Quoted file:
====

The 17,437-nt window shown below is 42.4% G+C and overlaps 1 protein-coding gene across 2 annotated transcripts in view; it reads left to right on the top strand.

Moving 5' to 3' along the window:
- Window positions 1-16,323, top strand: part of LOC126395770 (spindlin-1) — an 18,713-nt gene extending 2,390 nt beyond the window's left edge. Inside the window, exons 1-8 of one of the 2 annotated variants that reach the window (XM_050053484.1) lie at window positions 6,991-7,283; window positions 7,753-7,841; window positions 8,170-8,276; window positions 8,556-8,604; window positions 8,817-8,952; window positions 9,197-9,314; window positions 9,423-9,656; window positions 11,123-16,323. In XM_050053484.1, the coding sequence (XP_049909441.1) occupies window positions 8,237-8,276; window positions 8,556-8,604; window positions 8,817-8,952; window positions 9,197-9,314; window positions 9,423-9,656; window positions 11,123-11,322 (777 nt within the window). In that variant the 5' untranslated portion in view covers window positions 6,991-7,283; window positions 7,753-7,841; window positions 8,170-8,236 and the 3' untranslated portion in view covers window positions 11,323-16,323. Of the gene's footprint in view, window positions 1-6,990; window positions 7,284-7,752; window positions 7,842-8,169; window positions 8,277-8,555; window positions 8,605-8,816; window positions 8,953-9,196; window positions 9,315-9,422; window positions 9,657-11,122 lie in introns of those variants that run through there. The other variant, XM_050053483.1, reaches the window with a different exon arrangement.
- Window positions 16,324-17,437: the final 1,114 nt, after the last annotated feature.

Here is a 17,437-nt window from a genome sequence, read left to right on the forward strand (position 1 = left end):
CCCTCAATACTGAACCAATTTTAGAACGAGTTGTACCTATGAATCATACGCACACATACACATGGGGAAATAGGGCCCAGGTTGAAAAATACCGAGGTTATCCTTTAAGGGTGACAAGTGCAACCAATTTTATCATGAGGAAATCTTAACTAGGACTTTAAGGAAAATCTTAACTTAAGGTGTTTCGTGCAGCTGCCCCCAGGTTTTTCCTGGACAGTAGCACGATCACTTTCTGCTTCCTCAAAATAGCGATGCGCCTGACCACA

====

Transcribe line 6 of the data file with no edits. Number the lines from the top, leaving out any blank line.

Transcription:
CCCTCAATACTGAACCAATTTTAGAACGAGTTGTACCTATGAATCATACGCACACATACACATGGGGAAATAGGGCCCAGGTTGAAAAATACCGAGGTTATCCTTTAAGGGTGACAAGTGCAACCAATTTTATCATGAGGAAATCTTAACTAGGACTTTAAGGAAAATCTTAACTTAAGGTGTTTCGTGCAGCTGCCCCCAGGTTTTTCCTGGACAGTAGCACGATCACTTTCTGCTTCCTCAAAATAGCGATGCGCCTGACCACA